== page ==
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State legislatures need more young people, but most can’t afford to run

Rep. Maxwell Frost (D-Fla.)
Greg Nash
Rep. Maxwell Frost (D-Fla.) arrives to the Capitol for votes on Wednesday, January 11, 2023.

Last November, America elected its first Gen Z member of Congress: 25-year-old Maxwell Frost of Florida. Frost is a natural on social media, and his presence in the halls of power makes Congress feel a bit more relatable for Americans in my age group. 

Recently, the congressman-elect struck a nerve on Twitter when he shared his trouble finding an apartment in D.C. due to his accumulated debt and a poor credit score. That’s relatable, too. 

About five years ago, I sat in my college dorm room and heard President Obama tell the nation that if we were disappointed in our elected officials, we should “grab a clipboard, get some signatures, and run for office” ourselves. I did just that and defeated an opponent who had been in office for longer than I had been alive.  

Nearly every week, I get a call from a young person who is thinking about taking the same leap of faith I did. I share the story of how I hired my college roommate as my campaign manager, and how we helped break a tie between parties in the state senate. I tell them that I had the chance to enact free community college, and today thousands of students are pursuing a degree that they otherwise would not have been able to afford. I talk about fighting to lower housing costs as the only renter in the senate, and writing a new law to electrify school buses, remembering the diesel exhaust from the school bus I rode not too long ago. 

But when young candidates ask me how to afford a campaign, I don’t have any good answers.

I won because of Connecticut’s public financing system that puts 22-year-old candidates on an equal playing field with 22-year incumbents. But most states don’t publicly finance their elections, meaning candidates turn to their personal bank accounts or wealthy networks in order to afford television ads, lawn signs, campaign staff and the myriad of other expenses that come with running a successful campaign. Those expenses lock too many people my age out of office.  

Our country needs young policymakers. Gen Z lawmakers know what it feels like to participate in a school shooter drill, so we fight with urgency for stronger gun regulations. We know how difficult it is to afford a degree in the 21st century, so we push for student debt relief. But most young people can’t afford to run for office, and almost none can afford to win.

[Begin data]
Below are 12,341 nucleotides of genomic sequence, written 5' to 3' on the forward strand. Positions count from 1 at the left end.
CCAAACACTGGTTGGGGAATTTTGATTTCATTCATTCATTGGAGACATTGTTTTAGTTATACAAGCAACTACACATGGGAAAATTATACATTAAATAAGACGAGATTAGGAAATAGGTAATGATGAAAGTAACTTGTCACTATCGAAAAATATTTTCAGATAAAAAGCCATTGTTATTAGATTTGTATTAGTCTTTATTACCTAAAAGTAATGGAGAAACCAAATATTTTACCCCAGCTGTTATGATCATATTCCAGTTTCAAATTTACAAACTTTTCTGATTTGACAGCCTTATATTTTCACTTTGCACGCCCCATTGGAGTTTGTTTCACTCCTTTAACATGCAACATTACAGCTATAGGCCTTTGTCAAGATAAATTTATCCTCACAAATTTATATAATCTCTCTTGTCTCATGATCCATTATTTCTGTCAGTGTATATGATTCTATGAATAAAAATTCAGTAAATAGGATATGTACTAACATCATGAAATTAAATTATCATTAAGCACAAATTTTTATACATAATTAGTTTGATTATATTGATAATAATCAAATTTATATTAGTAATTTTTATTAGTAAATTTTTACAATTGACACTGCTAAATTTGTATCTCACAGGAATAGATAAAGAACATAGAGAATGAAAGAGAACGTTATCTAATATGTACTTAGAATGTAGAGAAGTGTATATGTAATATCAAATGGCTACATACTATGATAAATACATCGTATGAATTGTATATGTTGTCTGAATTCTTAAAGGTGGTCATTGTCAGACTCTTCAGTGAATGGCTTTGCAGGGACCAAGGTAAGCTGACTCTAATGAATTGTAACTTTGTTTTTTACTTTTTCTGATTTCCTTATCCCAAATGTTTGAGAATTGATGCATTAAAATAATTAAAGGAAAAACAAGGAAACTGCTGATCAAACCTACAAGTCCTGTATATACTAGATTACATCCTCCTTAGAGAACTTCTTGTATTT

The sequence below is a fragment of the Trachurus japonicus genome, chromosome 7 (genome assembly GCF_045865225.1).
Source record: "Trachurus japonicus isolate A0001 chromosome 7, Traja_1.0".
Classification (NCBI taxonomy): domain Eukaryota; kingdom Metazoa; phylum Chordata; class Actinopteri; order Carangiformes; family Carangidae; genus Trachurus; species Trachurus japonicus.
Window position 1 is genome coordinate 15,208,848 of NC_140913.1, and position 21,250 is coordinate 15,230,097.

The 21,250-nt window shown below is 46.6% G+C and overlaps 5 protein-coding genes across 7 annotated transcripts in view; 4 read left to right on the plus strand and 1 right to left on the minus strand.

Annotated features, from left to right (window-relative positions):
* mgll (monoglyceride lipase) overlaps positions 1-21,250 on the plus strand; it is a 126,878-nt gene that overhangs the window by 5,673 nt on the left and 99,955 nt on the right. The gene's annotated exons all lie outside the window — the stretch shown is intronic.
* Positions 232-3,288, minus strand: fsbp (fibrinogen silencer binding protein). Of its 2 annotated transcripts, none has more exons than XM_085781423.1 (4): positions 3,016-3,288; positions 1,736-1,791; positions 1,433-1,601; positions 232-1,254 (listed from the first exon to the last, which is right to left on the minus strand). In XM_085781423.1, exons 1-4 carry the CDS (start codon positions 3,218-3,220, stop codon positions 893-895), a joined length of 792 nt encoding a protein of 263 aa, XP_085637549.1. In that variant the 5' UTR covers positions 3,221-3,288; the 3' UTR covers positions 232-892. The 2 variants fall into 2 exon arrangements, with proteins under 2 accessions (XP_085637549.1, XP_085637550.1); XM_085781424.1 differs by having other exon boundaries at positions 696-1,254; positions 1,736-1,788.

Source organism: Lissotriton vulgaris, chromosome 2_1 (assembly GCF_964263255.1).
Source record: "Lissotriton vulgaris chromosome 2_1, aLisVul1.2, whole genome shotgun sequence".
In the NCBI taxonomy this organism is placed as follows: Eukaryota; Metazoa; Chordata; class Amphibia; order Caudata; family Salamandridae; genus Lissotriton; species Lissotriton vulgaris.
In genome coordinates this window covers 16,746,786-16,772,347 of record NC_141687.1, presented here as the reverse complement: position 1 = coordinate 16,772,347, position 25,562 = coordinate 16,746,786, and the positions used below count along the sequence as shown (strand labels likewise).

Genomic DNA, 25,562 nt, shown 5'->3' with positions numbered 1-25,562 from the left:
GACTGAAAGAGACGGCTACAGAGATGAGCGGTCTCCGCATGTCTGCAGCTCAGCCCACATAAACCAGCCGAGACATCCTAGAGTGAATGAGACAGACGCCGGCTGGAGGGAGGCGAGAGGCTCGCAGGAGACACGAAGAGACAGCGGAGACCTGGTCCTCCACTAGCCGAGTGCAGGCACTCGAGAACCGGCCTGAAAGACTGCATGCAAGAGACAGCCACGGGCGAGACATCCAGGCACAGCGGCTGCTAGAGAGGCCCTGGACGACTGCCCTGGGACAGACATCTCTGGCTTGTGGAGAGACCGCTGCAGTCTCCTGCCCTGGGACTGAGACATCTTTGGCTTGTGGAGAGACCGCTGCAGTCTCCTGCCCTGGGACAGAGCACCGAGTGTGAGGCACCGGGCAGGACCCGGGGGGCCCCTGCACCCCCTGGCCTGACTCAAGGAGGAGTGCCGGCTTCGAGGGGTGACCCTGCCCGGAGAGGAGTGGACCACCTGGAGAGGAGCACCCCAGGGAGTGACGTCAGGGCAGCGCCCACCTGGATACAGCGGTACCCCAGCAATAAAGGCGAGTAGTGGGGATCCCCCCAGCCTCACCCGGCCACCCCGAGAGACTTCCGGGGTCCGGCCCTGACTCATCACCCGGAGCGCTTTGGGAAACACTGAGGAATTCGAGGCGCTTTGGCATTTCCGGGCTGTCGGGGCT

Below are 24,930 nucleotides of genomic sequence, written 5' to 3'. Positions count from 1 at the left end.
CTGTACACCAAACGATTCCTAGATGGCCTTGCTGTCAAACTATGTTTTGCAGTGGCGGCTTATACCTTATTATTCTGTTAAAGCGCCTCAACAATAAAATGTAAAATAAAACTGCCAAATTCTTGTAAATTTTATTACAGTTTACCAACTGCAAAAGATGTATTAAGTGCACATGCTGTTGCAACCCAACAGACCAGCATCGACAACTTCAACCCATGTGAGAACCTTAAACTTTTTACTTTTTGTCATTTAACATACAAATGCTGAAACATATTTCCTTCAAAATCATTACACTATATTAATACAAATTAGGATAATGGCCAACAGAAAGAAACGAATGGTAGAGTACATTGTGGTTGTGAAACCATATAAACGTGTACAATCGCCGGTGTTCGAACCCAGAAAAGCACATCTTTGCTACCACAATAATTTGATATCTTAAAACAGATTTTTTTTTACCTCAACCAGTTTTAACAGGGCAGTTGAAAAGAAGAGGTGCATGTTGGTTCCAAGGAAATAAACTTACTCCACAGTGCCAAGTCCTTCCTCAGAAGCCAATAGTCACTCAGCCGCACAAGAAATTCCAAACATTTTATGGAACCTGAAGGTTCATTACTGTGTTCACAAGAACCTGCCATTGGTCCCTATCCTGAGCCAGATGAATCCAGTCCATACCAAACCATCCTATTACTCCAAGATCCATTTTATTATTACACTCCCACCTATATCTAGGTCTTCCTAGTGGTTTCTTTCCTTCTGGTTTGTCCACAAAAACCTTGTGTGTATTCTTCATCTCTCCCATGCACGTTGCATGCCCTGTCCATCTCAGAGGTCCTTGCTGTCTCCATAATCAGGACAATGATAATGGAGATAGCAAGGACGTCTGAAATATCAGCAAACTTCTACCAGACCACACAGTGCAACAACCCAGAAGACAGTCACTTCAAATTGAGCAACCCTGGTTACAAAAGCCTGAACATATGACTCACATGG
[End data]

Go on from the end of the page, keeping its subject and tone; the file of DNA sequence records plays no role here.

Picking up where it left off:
So how do we build a representative democracy that represents Gen Z? How do we empower young people to run and to win?  

The long-term solution is to publicly finance all campaigns, building a future Congress in which the majority of members might not be millionaires, and state legislatures that reflect the diverse population they’re supposed to represent. But I won’t hold my breath. Teddy Roosevelt endorsed that idea in his 1907 State of the Union Address, and all these years later only five states publicly fund their elections. 

The short-term solution is for Democrats to invest meaningfully in helping young activists become young policymakers. Party leaders should spend time getting my generation on the ballot, not just to the ballot. I recently formed a political action committee that raises money and sends it to Gen Z candidates in swing districts, and this year we supported campaigns from Texas to New York, South Carolina to Minnesota.  

But we’ve only scratched the surface. Anthony Eliopoulos, a 26-year-old 1st Lieutenant in the Ohio Army National Guard, ran for the Ohio State Senate but was out-raised by his Republican opponent 10 to 1. Sydney Clinton, a college senior in South Carolina put her life on hold to take on an entrenched incumbent, but she raised only raised about half as much as her Republican opponent. Meanwhile, Nabeela Syed is a 22-year-old community organizer who will make history as the first Muslim and South Asian woman elected to Illinois’ state legislature. Nabeela worked hard to raise at least four times more than her Republican opponent. Money shouldn’t matter, but it does. And as long as it does, Democrats need to work harder to even the playing field for Gen Z.  

As we gear up for the next election, the Democratic Party ought to invest in young candidates at every level of the ballot. Connect them with donors, deploy top surrogates to their districts and help direct national attention to their races. While helping Gen Z candidates raise money won’t solve every financial barrier that locks young people out of public service, it will go a long way in making sure that those who do take a leap of faith have a chance at success.

Will Haskell was elected in 2018 to represent seven towns, including his hometown, in the Connecticut State Senate. Just a few months after graduating from college, he and his roommate-turned-campaign manager unseated a Republican incumbent who had been in the legislature for longer than Haskell had been alive. His first book “100,000 First Bosses” was published by Avid Reader Press in 2022.

Tags big money donors campaign donations Campaign finance Campaign Fundraising campaigns corporate PAC money Debt gen z gen z voters Maxwell Frost Money money in politics Obama public financing State legislatures Teddy Roosevelt television ads television advertising young people Young voters

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